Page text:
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There is a lot to break down here, from the opened umbrella indoors to his elaborate boombox setup to the giant CBS Sports ad plastered on the wall. Then there is the awkward dance pose he's striking for the camera. We're open to any guesses of what he was listening to.

Best of the Rest

Editor's note: Below are some of our favorite stories of the week not published by SI. This week's list is curated by Alex Prewitt.

• Joe Coscarelli and Melena Ryzik of the New York Times detail the "pattern of manipulative behavior" exhibited by singer-songwriter Ryan Adams toward female aspiring musicians.

• In the ongoing fight for pension reform among retired NFL players, lawyer Lisa-Marie Higgins—wife of legendary Washington running back John Riggins—is leading the charge, writes Patrick Hruby in the Washingtonian.

• Twelve women chronicle their first crushes for The Cut, resulting in a delightful list that ranges from ALF (twice) to a 5-year-old named Dougie.

• Read these horrifying eyewitness accounts from staffers at the Pittsburgh Post-Gazette about the night that publisher John Robinson Block stormed into the newsroom. Then remember the indispensable importance of unions, guilds and labor empowerment.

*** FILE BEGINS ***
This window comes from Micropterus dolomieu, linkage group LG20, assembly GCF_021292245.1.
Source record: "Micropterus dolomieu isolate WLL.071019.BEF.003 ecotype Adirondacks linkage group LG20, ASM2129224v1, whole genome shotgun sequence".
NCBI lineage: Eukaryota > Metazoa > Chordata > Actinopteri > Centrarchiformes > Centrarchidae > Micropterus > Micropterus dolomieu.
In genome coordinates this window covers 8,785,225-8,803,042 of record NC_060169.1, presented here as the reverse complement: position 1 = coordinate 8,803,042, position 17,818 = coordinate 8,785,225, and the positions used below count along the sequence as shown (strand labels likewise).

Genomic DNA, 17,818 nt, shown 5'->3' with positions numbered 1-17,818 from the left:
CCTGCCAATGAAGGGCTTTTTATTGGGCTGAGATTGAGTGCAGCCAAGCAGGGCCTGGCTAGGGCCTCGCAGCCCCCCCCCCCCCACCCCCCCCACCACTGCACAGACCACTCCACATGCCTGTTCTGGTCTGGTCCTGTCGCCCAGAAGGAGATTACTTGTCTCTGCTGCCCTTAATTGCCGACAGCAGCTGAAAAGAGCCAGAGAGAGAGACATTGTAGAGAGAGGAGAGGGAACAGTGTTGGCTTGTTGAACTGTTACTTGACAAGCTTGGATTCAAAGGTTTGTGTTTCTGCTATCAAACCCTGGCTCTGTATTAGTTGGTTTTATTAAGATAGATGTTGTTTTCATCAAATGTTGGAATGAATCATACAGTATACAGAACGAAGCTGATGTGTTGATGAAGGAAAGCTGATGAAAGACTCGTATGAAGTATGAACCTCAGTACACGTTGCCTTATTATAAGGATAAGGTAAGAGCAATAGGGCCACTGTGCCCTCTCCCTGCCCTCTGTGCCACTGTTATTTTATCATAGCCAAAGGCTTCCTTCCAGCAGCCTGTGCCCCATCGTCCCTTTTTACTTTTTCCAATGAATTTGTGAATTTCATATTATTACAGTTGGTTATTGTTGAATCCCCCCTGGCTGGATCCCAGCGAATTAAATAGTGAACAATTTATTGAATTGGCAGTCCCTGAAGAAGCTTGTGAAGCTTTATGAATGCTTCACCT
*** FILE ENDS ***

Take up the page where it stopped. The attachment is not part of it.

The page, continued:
• Over the past 12 months, at least 1,200 kids and teens have died in the U.S. due to gun violence. Their obituaries were written by more than 200 young journalists and compiled for the Since Parkland project, which went live two days before the anniversary of the mass shooting at Marjory Stoneman Douglas High School.

Editor's note: What kind of stories and content would you like to see in the Weekend Read? Let's chat at SIWeekendRead@gmail.com.